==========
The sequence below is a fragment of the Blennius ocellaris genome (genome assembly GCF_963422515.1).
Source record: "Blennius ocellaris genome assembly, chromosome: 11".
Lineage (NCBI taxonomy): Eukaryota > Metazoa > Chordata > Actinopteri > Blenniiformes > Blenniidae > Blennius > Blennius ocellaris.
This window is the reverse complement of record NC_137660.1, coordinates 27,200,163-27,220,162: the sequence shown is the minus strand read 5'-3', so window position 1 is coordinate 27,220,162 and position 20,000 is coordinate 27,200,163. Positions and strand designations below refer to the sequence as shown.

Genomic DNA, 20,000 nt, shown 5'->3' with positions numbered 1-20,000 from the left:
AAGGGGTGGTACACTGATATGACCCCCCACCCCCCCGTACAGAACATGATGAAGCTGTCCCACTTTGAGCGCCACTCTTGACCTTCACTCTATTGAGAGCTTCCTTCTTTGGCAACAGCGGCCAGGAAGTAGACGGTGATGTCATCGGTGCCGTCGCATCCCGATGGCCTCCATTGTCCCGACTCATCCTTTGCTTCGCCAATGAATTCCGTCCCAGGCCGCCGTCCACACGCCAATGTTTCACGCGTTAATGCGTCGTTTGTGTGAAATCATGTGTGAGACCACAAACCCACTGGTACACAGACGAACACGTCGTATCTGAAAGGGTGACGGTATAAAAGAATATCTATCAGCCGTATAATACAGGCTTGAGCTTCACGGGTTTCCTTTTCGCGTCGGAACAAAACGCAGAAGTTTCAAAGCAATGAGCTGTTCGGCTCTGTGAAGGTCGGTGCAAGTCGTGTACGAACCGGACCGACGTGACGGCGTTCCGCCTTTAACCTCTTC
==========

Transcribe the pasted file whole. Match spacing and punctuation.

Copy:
The sequence below is a fragment of the Blennius ocellaris genome (genome assembly GCF_963422515.1).
Source record: "Blennius ocellaris genome assembly, chromosome: 11".
Lineage (NCBI taxonomy): Eukaryota > Metazoa > Chordata > Actinopteri > Blenniiformes > Blenniidae > Blennius > Blennius ocellaris.
This window is the reverse complement of record NC_137660.1, coordinates 27,200,163-27,220,162: the sequence shown is the minus strand read 5'-3', so window position 1 is coordinate 27,220,162 and position 20,000 is coordinate 27,200,163. Positions and strand designations below refer to the sequence as shown.

Genomic DNA, 20,000 nt, shown 5'->3' with positions numbered 1-20,000 from the left:
AAGGGGTGGTACACTGATATGACCCCCCACCCCCCCGTACAGAACATGATGAAGCTGTCCCACTTTGAGCGCCACTCTTGACCTTCACTCTATTGAGAGCTTCCTTCTTTGGCAACAGCGGCCAGGAAGTAGACGGTGATGTCATCGGTGCCGTCGCATCCCGATGGCCTCCATTGTCCCGACTCATCCTTTGCTTCGCCAATGAATTCCGTCCCAGGCCGCCGTCCACACGCCAATGTTTCACGCGTTAATGCGTCGTTTGTGTGAAATCATGTGTGAGACCACAAACCCACTGGTACACAGACGAACACGTCGTATCTGAAAGGGTGACGGTATAAAAGAATATCTATCAGCCGTATAATACAGGCTTGAGCTTCACGGGTTTCCTTTTCGCGTCGGAACAAAACGCAGAAGTTTCAAAGCAATGAGCTGTTCGGCTCTGTGAAGGTCGGTGCAAGTCGTGTACGAACCGGACCGACGTGACGGCGTTCCGCCTTTAACCTCTTC